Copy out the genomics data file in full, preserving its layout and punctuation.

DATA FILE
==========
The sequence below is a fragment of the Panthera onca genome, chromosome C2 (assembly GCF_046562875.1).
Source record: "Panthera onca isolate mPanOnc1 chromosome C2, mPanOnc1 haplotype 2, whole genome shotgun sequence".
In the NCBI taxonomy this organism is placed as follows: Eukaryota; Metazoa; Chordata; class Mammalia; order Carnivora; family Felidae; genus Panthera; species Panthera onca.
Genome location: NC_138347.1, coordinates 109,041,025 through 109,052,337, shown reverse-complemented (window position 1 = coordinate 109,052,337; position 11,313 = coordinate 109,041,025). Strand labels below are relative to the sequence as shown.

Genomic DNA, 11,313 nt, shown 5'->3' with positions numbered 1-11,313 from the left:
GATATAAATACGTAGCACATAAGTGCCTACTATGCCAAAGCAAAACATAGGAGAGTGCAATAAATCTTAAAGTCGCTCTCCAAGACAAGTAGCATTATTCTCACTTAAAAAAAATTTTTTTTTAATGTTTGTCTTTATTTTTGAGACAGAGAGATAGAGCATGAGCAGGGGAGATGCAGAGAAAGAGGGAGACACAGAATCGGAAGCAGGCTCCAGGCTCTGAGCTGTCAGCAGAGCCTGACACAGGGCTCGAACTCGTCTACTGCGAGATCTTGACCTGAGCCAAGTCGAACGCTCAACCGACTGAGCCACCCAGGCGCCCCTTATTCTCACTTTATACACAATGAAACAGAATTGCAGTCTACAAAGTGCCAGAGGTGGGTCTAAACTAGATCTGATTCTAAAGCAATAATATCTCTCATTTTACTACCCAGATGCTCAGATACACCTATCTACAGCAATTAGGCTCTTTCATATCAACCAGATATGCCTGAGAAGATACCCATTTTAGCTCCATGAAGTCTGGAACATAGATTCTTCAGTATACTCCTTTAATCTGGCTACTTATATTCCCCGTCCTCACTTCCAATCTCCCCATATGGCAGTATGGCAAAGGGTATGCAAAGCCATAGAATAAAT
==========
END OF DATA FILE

The sequence below is a fragment of the Panthera onca genome, chromosome C2 (assembly GCF_046562875.1).
Source record: "Panthera onca isolate mPanOnc1 chromosome C2, mPanOnc1 haplotype 2, whole genome shotgun sequence".
In the NCBI taxonomy this organism is placed as follows: Eukaryota; Metazoa; Chordata; class Mammalia; order Carnivora; family Felidae; genus Panthera; species Panthera onca.
Genome location: NC_138347.1, coordinates 109,041,025 through 109,052,337, shown reverse-complemented (window position 1 = coordinate 109,052,337; position 11,313 = coordinate 109,041,025). Strand labels below are relative to the sequence as shown.

Genomic DNA, 11,313 nt, shown 5'->3' with positions numbered 1-11,313 from the left:
GATATAAATACGTAGCACATAAGTGCCTACTATGCCAAAGCAAAACATAGGAGAGTGCAATAAATCTTAAAGTCGCTCTCCAAGACAAGTAGCATTATTCTCACTTAAAAAAAATTTTTTTTTAATGTTTGTCTTTATTTTTGAGACAGAGAGATAGAGCATGAGCAGGGGAGATGCAGAGAAAGAGGGAGACACAGAATCGGAAGCAGGCTCCAGGCTCTGAGCTGTCAGCAGAGCCTGACACAGGGCTCGAACTCGTCTACTGCGAGATCTTGACCTGAGCCAAGTCGAACGCTCAACCGACTGAGCCACCCAGGCGCCCCTTATTCTCACTTTATACACAATGAAACAGAATTGCAGTCTACAAAGTGCCAGAGGTGGGTCTAAACTAGATCTGATTCTAAAGCAATAATATCTCTCATTTTACTACCCAGATGCTCAGATACACCTATCTACAGCAATTAGGCTCTTTCATATCAACCAGATATGCCTGAGAAGATACCCATTTTAGCTCCATGAAGTCTGGAACATAGATTCTTCAGTATACTCCTTTAATCTGGCTACTTATATTCCCCGTCCTCACTTCCAATCTCCCCATATGGCAGTATGGCAAAGGGTATGCAAAGCCATAGAATAAAT